An anthology of Mexico sonnets by A. S. Maulucci
100 Love Sonnets
By A. S. Maulucci
Lorenzo Press, 2010
Available from Amazon Books: Paperback
“Well,” you might be asking, “just what does a book titled 100 Love Sonnets have to do with Mexico?”
“A lot,” I might answer, “because this is a collection 100 sonnets, the first 50 of which were written after the break-up of a fifteen-year marriage” and include fantasies of a future relationship. The final 50 were written after the author meets Gioia in San Miguel de Allende. They become lovers and “The second half of the sonnets, from 51 on, were inspired by and written for her.” Both halves, though, are about extraordinary women.
Author A. S. Maulucci recognizes that “the technical demands of the sonnet can be deadly,” and that contemporary taste tends to find tedious the “rigid rules of rhyme’ that the traditional sonnet adheres to.” Influenced more by Petrarch than by Shakespeare or Spenser, and even more by the contemporary poet Pablo Neruda — who also authored a collection called 100 Love Sonets — Maulucci chose a freer and fresher form, dispensing with rhyme although preserving the structure and even tone of the traditional sonnet. One hundred of them “seemed like enough to fully explore some of my ideas about human passion and the effect of romantic love on the mind of the male lover.”
One of the early sonnets bemoans the loss of his love although hope is still hiding there in his longing heart. Here are several lines that illustrate one of the preoccupations of this poet but also his skill:
I hope to kindle once again the fire
That burned so brightly in our eyes and lips
when first we beheld each other walking
in a garden of our own hearts’ making
and Time’s charioteer was sparing of his whips.
But at other times that same fire seems to have burned him and he is wary, even warning the reader:
Beware! She is the kind that either kills
or heals the hearts of those who fall before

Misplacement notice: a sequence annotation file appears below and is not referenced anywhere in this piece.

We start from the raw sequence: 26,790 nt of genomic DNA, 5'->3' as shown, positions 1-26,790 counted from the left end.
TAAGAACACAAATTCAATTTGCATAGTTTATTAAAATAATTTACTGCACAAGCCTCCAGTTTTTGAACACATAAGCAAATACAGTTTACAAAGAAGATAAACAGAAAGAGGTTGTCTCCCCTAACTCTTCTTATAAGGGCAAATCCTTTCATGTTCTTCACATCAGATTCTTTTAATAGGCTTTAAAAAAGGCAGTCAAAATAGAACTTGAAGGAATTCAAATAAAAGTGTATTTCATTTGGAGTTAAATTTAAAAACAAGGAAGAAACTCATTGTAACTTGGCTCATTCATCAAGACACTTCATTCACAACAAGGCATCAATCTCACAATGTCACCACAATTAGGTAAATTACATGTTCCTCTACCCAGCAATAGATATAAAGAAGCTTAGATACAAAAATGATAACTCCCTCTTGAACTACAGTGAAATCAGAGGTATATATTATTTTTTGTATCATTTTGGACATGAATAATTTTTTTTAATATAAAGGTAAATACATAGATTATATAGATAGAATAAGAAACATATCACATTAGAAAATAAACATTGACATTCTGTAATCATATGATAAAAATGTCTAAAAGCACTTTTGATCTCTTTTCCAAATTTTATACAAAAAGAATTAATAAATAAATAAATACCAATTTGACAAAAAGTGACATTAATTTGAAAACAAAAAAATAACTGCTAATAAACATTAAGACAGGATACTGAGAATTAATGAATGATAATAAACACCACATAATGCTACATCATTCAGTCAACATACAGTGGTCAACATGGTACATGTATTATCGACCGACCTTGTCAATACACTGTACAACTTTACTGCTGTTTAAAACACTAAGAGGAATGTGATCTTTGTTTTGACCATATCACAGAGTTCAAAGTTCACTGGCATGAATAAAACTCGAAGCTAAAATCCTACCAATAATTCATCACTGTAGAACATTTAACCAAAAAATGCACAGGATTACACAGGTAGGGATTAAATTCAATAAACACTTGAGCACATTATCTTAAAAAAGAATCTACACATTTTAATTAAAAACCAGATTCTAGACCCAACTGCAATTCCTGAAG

her soft looks, her gentle ways, her sweet sighs.
Most of his memories of women are sensual ones, of her body… her lips, her breasts, her legs, her face… although there are memories of deeper qualities as well, “the jewels that cannot be looted.” There are lovely erotic lines throughout the book:
You ravished me when you raised your arms up
over your head and curved your back like a tree
bending in the breeze. The memory of this
brings me most fully alive even now.
As in all sonnet sequences, there is a story, or several stories, lurking below the surface of the sonnets; and likewise, the sonnets themselves provide the fifty-year-old poet the opportunity to reflect on his often troubled condition:
Am I sick with love or lust or some
lethal mixture of them both? Most likely.
I am a hopeless case but then my soul’s
to blame for needing to indulge myself
with the rich and varied sweetness of life
in one so abundantly a woman.
Some of the lines are profound:
Loving you still, I keep my youth alive.
And who cannot recognize themselves in lines like these:
Loving a woman for
the beauty of her face and form is a
dangerous and foolish way to love her….
But by the time we reach Sonnet 50, when his new love Gioia enters his life, a new energy rushes forth:
How can I hold my passion within bounds
when I am overcome by your beauty?
Your face alone releases a torrent
of love that must come gushing forth or kill me.
The sonnets in this collection are filled with nicely turned conceits. Read these lines out loud (perhaps even to a loved one):
I know the sweet smell of apples on your skin.
You are a rich orchard unto yourself
and I a child set free to gather
a robust harvest to last a lifetime.
Lock me in your arms and let me die here
having feasted on the fruits of your love.
So, for all of you romantics, still captivated by the passions and mysteries and longings and confusions and joys of romantic love, this charming collection of sonnets penned in Mexico might be just the thing to curl up with on a cool autumn night.